Winter Injury Recovery Woes, Challenging Rough, And Pest Activity
By Adam Moeller, agronomist, Northeast RegionJune 12, 2014
|Slow recovery from
winter injury on putting greens continues to be frustrating for superintendents
and golfers. Patience is necessary until more consistent soil and air
temperatures develop, which will improve turf recovery.|
common topics have dominated the discussions during Course Consulting Service
visits over the past two weeks. Unfortunately, slow recovery from winter injury
has continued to frustrate golf course superintendents and golfers at many
courses in the region. Temporary putting greens remain at many golf courses.
Although these are never popular, temporary putting greens should not be
abandoned until the putting greens are fully healed. Watch the USGA Green
Section webcast Assessing
Winter Injury and Promoting Turf Recovery in the Northeast Region for
information regarding the best management practices for promoting a rapid and
sustainable recovery from winter injury on putting greens. The Green Section Record article Winter Damage is an excellent reference for
information on why putting greens experience injury and how to best limit
cool weather coupled with ample rainfall this spring has made the rough
challenging for middle and high handicap players at many courses. Increased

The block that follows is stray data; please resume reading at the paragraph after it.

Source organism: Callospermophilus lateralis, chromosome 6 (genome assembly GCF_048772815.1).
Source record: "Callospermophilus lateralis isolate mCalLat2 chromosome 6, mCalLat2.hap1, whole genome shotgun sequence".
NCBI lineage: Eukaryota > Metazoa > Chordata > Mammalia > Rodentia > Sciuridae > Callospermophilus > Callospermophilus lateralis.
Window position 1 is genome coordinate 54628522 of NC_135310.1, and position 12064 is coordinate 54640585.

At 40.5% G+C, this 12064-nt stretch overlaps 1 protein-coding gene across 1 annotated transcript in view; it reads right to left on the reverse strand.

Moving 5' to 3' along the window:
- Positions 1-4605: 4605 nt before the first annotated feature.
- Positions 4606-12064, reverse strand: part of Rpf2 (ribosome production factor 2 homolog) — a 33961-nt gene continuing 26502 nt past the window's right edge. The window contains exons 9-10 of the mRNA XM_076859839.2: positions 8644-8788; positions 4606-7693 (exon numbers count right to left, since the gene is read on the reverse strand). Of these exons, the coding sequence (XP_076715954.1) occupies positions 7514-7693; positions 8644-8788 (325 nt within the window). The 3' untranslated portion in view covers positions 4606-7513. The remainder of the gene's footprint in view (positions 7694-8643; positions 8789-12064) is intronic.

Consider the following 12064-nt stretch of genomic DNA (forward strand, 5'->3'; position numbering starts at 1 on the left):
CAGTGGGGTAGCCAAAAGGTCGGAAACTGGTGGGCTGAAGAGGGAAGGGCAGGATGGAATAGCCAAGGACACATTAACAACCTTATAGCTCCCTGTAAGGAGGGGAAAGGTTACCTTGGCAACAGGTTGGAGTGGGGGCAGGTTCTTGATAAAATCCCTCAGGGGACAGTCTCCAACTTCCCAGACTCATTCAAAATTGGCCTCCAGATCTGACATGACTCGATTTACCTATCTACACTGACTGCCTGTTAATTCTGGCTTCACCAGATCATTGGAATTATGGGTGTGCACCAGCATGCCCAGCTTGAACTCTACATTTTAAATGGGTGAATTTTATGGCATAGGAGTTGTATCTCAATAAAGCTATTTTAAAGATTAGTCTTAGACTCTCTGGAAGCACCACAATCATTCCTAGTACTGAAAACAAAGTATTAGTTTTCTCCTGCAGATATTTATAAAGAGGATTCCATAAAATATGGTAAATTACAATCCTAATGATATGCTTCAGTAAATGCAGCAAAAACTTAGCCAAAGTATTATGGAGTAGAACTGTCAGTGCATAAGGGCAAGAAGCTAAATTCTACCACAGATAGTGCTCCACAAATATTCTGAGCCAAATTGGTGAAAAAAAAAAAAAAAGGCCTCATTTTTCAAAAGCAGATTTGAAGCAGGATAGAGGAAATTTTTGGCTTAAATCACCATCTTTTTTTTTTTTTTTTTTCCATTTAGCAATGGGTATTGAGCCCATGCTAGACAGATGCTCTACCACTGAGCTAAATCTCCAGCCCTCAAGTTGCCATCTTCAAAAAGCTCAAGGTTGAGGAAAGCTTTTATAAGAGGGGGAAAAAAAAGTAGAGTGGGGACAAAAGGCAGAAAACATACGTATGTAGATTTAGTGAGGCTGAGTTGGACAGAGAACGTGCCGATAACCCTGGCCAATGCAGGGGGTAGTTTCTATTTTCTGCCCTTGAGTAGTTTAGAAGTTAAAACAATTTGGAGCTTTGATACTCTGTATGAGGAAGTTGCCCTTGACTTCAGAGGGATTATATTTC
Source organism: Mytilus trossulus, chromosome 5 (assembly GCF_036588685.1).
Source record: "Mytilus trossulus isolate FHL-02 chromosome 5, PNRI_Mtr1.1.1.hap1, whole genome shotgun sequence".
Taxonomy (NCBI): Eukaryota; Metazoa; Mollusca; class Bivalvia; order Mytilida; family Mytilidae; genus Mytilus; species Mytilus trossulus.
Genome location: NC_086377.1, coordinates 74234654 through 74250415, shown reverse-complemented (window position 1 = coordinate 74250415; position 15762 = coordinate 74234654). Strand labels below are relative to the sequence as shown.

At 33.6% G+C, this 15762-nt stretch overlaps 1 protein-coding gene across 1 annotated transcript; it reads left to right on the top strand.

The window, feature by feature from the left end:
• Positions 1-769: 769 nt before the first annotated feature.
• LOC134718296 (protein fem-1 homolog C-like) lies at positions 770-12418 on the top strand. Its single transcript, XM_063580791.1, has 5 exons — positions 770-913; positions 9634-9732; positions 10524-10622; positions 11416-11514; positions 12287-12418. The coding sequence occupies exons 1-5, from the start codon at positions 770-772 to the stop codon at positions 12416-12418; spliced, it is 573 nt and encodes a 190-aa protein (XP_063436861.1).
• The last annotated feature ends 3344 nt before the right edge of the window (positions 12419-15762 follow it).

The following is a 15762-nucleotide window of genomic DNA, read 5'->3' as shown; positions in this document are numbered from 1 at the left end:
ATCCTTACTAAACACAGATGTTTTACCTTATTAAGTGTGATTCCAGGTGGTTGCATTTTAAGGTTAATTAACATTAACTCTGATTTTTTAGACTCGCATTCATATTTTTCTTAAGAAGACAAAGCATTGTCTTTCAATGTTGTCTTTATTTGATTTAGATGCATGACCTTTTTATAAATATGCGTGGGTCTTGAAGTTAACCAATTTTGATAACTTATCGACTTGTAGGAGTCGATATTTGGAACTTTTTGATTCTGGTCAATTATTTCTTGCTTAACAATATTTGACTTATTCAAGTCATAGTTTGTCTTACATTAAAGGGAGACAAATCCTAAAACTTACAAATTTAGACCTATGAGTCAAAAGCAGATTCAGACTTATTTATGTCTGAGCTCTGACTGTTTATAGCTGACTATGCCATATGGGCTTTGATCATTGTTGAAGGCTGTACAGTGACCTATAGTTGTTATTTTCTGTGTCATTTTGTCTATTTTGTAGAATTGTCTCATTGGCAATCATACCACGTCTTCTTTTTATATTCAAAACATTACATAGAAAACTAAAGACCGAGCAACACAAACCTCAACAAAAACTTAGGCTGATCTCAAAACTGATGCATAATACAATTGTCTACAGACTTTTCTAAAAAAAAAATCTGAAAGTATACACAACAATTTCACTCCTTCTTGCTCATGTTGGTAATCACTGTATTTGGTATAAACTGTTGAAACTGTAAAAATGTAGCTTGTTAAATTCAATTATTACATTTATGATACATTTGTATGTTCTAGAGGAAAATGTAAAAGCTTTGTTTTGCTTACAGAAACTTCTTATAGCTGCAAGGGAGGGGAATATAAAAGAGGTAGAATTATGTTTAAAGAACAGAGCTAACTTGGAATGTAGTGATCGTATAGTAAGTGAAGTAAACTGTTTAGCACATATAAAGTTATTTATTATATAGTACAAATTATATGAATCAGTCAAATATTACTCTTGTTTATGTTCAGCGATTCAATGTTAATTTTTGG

mowing frequency and even plant growth regulators have been used to combat the
rapid growth of rough. Lowering the mowing height may offer some relief, but
this adjustment will also increase the turf’s susceptibility to drought stress
so caution is advised.
bluegrass weevil damage and anthracnose disease have both been observed at
courses recently. Careful scouting for annual bluegrass weevils is very
important to ensure insecticide applications are made when and where necessary.
Golf course superintendents battling anthracnose disease should review the Golf
Course Management article Best Management
Practices for Anthracnose on Annual Bluegrass Greens and make
adjustments as necessary. Increasing the mowing height, applying 0.1-0.125 lbs.
of nitrogen per 1,000 sq. ft. every seven days, and light and frequent sand
topdressing combined with regular fungicide applications are often the most
impactful changes to combat an anthracnose outbreak.
Adam Moeller (firstname.lastname@example.org)
on the USGA’s Course
Contact the Green Section